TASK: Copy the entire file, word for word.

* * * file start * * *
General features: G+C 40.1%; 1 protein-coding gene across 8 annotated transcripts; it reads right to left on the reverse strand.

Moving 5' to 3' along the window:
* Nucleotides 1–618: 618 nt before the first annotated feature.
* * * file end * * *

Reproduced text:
General features: G+C 40.1%; 1 protein-coding gene across 8 annotated transcripts; it reads right to left on the reverse strand.

Moving 5' to 3' along the window:
* Nucleotides 1–618: 618 nt before the first annotated feature.